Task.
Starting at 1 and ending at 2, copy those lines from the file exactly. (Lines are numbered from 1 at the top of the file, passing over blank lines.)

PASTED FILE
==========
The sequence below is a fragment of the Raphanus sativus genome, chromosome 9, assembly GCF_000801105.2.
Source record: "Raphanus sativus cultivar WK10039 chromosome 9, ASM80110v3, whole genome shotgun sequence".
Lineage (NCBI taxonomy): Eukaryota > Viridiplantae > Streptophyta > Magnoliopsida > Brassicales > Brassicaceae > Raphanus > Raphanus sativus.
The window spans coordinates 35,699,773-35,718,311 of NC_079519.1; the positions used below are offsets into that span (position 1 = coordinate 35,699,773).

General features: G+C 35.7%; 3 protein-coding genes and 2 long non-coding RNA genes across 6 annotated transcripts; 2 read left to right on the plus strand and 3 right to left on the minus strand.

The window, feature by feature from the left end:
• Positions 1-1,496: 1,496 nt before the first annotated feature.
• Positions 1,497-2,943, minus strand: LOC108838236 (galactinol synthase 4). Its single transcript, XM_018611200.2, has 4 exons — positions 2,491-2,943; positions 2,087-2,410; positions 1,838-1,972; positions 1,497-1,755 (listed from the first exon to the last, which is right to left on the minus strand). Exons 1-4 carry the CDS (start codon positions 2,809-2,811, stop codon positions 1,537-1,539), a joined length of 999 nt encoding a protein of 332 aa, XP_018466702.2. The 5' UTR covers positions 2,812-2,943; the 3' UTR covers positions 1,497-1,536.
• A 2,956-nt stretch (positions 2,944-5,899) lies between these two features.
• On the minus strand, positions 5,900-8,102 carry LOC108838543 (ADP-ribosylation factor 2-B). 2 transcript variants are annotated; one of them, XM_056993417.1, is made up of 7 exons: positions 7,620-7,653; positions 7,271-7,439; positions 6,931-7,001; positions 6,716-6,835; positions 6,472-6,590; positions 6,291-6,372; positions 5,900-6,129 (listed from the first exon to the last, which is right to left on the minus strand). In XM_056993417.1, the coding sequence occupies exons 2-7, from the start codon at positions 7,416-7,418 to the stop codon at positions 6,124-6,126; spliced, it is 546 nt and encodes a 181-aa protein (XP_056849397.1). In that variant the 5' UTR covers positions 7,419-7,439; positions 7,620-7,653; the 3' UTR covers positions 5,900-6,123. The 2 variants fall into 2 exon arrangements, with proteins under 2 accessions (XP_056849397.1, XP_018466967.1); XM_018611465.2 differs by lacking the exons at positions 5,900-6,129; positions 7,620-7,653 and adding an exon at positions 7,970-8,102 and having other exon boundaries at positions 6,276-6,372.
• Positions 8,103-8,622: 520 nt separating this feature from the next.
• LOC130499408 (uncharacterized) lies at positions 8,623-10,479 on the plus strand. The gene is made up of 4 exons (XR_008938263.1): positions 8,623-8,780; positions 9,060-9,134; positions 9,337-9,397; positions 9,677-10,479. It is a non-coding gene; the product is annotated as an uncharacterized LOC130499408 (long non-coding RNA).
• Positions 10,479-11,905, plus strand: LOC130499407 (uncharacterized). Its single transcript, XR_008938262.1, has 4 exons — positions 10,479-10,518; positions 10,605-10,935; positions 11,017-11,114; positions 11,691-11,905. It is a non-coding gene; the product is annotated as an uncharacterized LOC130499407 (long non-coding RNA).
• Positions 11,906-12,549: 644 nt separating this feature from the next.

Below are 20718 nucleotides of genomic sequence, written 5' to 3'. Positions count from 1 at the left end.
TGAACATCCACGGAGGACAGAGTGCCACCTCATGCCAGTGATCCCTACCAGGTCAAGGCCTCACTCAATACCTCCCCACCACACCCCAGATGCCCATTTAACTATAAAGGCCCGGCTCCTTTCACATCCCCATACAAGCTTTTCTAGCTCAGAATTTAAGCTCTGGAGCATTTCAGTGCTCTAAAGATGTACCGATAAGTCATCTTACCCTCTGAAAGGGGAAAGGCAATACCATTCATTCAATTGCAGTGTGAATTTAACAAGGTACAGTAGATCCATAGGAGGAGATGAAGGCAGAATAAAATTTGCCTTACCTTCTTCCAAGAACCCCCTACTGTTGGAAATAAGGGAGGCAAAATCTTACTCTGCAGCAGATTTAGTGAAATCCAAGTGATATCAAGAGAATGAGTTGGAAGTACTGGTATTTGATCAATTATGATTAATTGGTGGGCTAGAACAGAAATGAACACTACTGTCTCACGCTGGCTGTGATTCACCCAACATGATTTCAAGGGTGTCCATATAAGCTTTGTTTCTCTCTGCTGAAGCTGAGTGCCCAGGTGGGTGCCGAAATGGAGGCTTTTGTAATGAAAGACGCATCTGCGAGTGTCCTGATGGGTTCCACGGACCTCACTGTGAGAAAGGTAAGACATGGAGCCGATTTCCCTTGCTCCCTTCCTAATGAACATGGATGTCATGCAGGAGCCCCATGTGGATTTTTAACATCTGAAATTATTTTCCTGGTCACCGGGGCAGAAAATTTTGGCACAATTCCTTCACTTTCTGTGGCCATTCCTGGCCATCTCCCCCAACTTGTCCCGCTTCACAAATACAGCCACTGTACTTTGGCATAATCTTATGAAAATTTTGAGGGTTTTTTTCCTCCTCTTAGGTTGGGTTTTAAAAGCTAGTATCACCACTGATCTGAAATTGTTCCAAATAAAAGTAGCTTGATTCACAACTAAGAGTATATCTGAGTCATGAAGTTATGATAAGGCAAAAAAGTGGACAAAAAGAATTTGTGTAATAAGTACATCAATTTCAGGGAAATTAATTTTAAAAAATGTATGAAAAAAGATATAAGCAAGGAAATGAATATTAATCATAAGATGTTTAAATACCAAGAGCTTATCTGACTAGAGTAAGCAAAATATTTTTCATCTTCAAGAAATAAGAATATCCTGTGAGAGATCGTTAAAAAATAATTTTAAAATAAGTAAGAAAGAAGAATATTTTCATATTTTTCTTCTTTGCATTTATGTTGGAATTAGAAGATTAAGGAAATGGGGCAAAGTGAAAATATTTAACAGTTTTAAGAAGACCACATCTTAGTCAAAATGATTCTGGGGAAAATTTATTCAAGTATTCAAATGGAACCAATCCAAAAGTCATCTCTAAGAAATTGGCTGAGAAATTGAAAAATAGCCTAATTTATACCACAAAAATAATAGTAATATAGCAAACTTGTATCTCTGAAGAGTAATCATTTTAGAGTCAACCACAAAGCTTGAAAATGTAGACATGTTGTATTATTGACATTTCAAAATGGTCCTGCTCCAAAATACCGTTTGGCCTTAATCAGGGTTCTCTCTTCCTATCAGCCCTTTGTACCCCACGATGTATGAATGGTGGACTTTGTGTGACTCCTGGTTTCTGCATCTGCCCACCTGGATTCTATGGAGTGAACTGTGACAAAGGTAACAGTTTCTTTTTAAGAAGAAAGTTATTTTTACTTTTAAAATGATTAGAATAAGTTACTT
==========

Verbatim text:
The sequence below is a fragment of the Raphanus sativus genome, chromosome 9, assembly GCF_000801105.2.
Source record: "Raphanus sativus cultivar WK10039 chromosome 9, ASM80110v3, whole genome shotgun sequence".